Over the past four decades, Joe Gilman has distinguished himself as a world-class pianist, revered music educator and tireless purveyor of jazz history. Currently, a professor at American River College, Gilman has also taught at Sacramento State and was the former music director at the Brubeck Institute in Stockton. This Sunday, Gilman will commemorate one of the most acclaimed live jazz recordings of all time, “Sunday at the Village Vanguard” by the Bill Evans Trio.
Throughout his performance career, Gilman has worked with many of the jazz greats including vibraphonist Bobby Hutcherson and his quartet touring the world as an ambassador for the genre.
Gilman and Hutcherson made music that could touch your heart. Here’s the group’s brilliant performance of Harold Land’s “Ode to Angela” from the 2007 Jazz Baltica in Germany.
Gilman founded the Capital Jazz Project in 1997 and over the course of 15 years produced nearly a hundred thematic concerts — many of which served as an homage to jazz greats including Pat Metheny, Joe Henderson and Clifford Brown. He’s also recorded a number of albums as the leader of his own group, featuring reworkings of compositions by Dave Brubeck, Stevie Wonder and many other intriguing original works.
“I am truly amazed with the trio’s imaginative interpretations of my music,” Brubeck said. “I laughed and hollered out at every track, hearing their rhythmic, harmonic and swinging versions of my tunes.”
On Sunday, August 7, Gilman, bassist Matt Robinson, and drummer Tim Metz will explore the artistry of another legendary musician, Bill Evans.
“We’ll be performing songs from Evans’ classic 1961 album “Sunday at the Village Vanguard,” said Gilman. “The music on that album was extremely important to jazz history in general, but specifically for jazz pianists because it really presented Bill Evans at a particular height in his career (although he was only 30 years old).”
Gilman said the album stood out in terms of what other piano trios were doing at the time, explaining that the interplay between Evans, bassist Scott Lafaro and drummer Paul Motian was nearly telepathic.
“Groups like Oscar Peterson Trio or Dave Brubeck were doing very swinging, almost danceable finger-tapping kind of stuff,” Gilman said. “The more linear, rhythmic, melodic and harmonic approach of Bill [Evans] was very, very different.”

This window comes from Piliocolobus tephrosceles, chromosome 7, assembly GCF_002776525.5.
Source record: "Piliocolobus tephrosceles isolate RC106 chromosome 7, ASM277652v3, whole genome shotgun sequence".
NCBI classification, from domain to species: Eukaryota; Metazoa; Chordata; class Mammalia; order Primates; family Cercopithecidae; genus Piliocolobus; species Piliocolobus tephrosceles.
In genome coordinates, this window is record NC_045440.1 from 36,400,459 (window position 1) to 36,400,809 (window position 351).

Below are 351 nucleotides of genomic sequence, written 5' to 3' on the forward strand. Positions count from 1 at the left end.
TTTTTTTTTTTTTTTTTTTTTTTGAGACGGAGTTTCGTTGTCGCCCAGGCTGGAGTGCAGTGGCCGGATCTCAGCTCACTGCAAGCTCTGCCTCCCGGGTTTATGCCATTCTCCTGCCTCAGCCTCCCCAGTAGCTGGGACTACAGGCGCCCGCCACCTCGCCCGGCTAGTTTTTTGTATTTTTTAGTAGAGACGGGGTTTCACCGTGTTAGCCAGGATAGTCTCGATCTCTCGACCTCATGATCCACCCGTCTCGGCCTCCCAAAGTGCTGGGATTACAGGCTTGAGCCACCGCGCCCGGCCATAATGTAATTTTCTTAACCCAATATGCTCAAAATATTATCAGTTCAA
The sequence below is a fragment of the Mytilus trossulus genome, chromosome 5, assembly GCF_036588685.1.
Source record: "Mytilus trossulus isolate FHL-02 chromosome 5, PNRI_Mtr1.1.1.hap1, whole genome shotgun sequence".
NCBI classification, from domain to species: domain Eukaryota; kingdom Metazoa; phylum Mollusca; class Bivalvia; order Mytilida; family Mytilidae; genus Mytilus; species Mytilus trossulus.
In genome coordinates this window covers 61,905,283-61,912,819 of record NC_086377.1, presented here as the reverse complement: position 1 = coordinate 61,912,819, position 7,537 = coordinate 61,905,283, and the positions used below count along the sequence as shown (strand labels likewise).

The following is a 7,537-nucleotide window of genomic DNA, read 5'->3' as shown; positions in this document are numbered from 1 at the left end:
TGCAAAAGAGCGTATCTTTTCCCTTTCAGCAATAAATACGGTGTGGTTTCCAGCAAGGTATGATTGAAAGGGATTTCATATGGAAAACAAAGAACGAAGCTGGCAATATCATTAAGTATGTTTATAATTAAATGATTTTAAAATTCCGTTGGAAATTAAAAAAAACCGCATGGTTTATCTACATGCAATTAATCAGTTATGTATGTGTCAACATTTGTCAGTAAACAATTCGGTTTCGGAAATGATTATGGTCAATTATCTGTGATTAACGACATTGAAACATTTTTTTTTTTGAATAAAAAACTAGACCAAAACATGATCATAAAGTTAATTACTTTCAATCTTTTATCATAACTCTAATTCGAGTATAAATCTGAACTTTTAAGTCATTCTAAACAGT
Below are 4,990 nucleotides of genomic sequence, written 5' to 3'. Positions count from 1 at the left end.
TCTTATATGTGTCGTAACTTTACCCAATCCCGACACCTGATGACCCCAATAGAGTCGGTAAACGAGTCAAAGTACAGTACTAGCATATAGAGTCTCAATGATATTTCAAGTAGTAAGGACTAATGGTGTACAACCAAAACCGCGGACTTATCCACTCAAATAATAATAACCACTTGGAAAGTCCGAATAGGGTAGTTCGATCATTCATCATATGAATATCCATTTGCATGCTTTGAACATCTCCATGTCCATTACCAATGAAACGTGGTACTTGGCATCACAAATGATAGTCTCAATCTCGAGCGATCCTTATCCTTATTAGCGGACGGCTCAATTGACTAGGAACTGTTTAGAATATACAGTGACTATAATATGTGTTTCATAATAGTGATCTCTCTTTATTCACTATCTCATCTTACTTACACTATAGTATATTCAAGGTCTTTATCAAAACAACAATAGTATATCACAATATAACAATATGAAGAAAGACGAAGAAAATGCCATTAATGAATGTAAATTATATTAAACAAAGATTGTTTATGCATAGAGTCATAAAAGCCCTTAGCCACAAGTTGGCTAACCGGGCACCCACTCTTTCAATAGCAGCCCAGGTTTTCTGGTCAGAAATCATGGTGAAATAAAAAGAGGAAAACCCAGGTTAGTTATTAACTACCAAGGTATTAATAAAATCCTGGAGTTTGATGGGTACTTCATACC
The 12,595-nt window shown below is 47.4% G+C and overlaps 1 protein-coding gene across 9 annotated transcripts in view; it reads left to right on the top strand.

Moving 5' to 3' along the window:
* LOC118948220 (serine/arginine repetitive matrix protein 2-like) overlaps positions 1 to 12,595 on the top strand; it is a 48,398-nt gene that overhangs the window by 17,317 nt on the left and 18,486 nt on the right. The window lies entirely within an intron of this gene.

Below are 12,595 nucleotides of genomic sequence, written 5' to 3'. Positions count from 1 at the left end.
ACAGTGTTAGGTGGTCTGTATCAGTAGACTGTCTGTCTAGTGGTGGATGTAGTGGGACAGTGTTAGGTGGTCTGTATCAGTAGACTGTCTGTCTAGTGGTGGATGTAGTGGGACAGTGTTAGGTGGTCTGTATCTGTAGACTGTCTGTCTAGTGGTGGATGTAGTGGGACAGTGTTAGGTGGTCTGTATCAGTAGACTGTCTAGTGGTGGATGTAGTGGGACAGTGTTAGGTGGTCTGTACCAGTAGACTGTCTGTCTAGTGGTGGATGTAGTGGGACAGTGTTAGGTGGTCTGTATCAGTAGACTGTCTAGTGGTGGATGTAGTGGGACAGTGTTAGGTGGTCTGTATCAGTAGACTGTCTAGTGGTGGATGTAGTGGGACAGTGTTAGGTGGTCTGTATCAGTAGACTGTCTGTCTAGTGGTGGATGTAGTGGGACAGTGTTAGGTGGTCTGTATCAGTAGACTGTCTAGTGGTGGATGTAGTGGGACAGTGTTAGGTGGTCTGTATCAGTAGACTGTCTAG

Gilman has previously performed this program at SF Jazz Center in San Francisco and the Clara in Midtown Sacramento.
As far as audience expectation and how closely this performance will recapture the original, Gilman said, “I want them to get the general feeling of what you would have gotten somewhat similar to a live representation of that concert. But I’m going to be doing my own improvisations.”
Gilman says he won’t play a single note of Evans’ improvisations but still intends to honor the jazz great. “My improvisation will be played in the spirit and vocabulary or lexicon to the best that I could emulate that.” He said the audience will hear a representation of what that day in 1961 may have felt like.
Gilman and company will perform at Twin Lotus Thai near Sac State, which was recently opened by Joe and his wife, Kai.
She was born in Thailand and specializes in a variety of dishes from her region, including some curries. Kai curates the menu and Joe the entertainment.
It didn’t take long for Joe to start performing and producing dinner shows at the restaurant nearly every weekend. In addition to Gilman’s trio, established vocalists like Beth Duncan, Vivian Lee and Ann Roach have performed there, with Gilman backing them on piano. Many emerging young artists deserving of wider recognition have also been featured, including some of Joe’s current or former students.
Joe Gilman will perform two shows at Twin Lotus Thai restaurant on Sunday, August 7. www.Twinlotusthai.com for reservations.